Fitch Ratings expects reinsurance property market hardening to persist into the January 2024 renewals and beyond, although expects a deceleration when compared with 2023 as analysts feel that rate adequacy has generally been reached.
The conditions are driven by the continued supply/demand imbalance as reinsurers hold firm to maintaining underwriting discipline, even in the higher interest rates environment, says Fitch.
Analysts state that property market conditions have effectively returned to the pre-soft market state of providing capital protection for cedants, rather than earnings protection.
Fitch notes that reinsurance demand remains strong as primary insurers grapple with increased risk, including from climate change, and higher total insured values as a result of the inflationary landscape.
Additionally, cedants continue to retain more risk as the capacity for low layers that attach at a higher frequency of less than a one-in-10-year period has been nearly eliminated, and coverage moved almost exclusively to per-event occurrence protection, with limited aggregate cover treaties offered, says the ratings agency.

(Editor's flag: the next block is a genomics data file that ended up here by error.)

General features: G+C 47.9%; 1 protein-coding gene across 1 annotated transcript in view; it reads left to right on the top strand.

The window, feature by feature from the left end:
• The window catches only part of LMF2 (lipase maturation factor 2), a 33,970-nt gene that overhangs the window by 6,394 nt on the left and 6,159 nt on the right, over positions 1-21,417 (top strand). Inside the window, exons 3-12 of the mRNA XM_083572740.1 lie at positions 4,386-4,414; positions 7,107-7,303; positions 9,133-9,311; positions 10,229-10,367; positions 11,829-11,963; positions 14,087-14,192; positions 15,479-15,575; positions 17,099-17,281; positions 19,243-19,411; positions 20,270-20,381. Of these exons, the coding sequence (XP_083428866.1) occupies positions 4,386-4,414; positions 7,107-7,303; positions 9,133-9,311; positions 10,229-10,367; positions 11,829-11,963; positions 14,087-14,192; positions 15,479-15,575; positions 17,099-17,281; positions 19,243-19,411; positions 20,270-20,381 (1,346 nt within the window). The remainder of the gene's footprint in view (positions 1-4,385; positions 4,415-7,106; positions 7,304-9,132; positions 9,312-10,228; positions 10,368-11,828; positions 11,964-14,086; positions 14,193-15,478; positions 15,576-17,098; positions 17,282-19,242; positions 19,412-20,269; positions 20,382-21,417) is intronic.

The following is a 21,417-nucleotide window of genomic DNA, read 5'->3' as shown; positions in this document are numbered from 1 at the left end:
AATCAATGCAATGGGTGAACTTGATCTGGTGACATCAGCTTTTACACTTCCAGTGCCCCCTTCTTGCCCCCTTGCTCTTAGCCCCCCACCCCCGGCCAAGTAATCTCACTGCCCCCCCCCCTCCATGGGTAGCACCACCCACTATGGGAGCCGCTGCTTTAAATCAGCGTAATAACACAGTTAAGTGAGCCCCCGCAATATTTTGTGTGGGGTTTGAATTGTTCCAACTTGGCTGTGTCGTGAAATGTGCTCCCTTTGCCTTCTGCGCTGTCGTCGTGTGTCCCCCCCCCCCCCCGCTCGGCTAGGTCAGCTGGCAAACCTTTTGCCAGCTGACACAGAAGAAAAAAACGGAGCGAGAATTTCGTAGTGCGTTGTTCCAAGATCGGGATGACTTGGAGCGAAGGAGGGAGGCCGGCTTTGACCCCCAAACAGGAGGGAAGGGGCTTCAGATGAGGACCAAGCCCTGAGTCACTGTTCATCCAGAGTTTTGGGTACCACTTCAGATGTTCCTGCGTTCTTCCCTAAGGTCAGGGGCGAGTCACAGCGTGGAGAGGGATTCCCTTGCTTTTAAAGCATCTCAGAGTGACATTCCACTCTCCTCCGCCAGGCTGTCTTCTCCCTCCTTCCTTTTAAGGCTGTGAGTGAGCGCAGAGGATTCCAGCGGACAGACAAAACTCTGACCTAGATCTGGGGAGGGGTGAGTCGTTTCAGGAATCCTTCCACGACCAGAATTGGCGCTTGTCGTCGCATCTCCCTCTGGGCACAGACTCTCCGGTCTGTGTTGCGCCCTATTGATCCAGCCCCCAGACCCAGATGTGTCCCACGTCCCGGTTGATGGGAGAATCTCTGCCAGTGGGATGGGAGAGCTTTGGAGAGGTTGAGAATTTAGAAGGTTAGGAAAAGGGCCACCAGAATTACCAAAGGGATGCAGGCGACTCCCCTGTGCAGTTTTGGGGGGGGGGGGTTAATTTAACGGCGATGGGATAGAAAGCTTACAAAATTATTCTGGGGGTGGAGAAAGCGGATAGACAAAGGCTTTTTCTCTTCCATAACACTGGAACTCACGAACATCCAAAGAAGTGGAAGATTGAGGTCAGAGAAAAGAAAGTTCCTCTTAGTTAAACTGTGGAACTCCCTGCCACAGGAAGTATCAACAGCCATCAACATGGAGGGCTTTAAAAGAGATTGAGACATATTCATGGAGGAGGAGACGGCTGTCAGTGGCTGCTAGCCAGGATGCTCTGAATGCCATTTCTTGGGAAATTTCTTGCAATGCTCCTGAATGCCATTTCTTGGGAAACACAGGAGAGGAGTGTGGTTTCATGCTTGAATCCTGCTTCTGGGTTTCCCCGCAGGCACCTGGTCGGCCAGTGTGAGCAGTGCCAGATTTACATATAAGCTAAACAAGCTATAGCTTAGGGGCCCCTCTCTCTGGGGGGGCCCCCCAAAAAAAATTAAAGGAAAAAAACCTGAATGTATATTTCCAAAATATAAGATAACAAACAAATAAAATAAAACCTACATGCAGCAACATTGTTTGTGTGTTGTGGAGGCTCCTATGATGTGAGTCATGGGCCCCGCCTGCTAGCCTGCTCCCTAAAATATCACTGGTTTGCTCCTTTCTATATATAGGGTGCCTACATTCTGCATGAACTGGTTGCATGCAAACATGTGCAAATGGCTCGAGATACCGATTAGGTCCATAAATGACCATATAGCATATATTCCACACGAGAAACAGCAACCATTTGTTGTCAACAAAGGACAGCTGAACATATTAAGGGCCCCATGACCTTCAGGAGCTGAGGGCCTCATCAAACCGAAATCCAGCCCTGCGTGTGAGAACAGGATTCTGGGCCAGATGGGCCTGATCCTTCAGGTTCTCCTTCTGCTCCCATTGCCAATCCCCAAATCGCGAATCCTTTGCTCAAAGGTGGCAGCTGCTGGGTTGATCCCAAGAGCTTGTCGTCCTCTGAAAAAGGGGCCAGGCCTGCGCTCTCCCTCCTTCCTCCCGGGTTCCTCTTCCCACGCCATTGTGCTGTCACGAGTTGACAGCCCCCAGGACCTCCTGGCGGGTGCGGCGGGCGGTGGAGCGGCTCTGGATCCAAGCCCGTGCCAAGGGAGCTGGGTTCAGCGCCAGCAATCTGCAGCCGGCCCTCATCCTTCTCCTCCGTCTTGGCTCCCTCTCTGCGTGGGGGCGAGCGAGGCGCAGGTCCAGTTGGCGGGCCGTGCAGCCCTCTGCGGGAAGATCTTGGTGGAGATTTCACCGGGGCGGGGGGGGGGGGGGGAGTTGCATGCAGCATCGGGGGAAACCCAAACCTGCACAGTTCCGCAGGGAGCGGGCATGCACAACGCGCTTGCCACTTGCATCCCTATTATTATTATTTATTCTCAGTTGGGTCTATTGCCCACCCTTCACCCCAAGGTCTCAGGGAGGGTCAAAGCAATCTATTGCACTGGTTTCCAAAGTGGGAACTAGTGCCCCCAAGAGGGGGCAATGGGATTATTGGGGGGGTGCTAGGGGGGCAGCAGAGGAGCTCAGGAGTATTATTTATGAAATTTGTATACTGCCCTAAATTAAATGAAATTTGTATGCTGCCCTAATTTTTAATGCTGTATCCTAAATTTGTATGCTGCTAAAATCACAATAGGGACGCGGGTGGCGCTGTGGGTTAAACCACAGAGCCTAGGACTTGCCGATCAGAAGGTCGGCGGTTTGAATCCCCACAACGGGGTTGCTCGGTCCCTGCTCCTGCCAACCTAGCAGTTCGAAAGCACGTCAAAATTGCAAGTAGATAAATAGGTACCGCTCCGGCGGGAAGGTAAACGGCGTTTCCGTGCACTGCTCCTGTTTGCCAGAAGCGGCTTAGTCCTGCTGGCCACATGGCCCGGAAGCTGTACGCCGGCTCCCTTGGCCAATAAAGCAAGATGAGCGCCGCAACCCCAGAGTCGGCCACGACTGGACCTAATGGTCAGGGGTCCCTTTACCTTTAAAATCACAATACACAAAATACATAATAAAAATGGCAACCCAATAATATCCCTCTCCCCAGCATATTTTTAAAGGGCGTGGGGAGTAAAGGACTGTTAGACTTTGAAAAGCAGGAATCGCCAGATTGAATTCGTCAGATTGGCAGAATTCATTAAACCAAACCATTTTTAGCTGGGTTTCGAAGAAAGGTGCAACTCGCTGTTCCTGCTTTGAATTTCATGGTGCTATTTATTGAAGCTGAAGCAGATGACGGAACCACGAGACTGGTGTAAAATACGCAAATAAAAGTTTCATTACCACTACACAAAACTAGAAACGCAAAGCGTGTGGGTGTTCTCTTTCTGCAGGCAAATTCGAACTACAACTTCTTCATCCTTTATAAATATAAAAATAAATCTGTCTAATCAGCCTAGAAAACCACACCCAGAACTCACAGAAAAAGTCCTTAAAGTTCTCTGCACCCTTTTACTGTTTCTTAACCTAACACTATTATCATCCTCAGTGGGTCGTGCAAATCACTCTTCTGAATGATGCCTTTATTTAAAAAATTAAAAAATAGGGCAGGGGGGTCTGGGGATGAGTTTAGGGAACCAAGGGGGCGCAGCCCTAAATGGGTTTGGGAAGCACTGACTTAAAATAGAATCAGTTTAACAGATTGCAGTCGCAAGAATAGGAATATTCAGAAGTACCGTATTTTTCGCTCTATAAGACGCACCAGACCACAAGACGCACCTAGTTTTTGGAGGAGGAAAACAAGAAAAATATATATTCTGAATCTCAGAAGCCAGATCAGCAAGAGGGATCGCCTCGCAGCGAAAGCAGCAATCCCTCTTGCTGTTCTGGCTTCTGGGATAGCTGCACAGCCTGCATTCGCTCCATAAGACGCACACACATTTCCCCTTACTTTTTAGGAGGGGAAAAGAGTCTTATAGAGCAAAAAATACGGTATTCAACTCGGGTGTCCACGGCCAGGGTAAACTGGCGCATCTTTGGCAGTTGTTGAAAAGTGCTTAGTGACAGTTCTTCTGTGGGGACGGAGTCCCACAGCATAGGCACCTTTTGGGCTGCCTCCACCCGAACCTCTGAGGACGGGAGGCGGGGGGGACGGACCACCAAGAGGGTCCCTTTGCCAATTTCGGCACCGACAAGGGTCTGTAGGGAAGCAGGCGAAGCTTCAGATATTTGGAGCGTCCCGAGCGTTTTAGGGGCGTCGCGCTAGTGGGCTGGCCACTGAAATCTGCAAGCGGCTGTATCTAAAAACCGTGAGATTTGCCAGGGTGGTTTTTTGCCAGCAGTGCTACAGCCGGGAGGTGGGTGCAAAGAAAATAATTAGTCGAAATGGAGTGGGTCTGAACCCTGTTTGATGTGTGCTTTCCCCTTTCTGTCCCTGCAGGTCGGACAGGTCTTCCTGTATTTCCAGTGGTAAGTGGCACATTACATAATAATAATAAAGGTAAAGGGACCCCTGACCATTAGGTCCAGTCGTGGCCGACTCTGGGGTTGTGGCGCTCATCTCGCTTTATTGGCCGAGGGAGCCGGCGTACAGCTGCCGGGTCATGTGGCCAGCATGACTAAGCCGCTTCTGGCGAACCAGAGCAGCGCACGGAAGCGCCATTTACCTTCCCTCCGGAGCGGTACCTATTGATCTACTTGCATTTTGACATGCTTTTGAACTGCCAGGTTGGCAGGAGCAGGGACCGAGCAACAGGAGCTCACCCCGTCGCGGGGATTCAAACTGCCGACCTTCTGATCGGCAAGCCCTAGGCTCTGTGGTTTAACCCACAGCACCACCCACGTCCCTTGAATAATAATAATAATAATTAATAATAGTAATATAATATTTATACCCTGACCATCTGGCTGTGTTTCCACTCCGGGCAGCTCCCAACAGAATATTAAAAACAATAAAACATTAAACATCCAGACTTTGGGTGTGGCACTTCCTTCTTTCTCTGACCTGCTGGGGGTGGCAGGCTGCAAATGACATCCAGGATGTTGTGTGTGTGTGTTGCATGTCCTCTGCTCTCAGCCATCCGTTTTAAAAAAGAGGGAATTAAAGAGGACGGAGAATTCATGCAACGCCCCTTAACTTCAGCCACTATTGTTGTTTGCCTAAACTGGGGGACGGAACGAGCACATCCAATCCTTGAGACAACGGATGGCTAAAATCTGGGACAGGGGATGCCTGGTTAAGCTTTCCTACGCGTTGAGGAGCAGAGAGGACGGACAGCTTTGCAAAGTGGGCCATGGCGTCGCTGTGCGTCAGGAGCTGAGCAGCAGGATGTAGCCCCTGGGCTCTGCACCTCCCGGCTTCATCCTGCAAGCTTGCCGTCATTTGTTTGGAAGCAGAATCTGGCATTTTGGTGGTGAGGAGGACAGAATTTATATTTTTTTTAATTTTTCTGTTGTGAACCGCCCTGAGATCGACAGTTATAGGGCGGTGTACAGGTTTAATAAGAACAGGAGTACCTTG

“Fitch views it as unlikely that there will be any sizeable new reinsurance capacity added at 1 January 2024 as reinsurers have become much more selective. This is particularly the case in property due to elevated catastrophes, especially with increased secondary perils, where modelling is less robust,” say analysts.
As noted by the ratings agency, numerous firms have either partially or completely pulled out of the property cat market, although some others have increased capacity as they look to take advantage of rising rates in the hard market.
“Terms and conditions saw structural changes in 2023 that serve to benefit reinsurers’ risk/reward profile and are likely to last longer than the near-term rate impact. Cedants experienced substantially higher retentions, reduced limits, increased attachment points, limited reinstatements, as well as non-concurrent pricing and policy terms varying by reinsurer and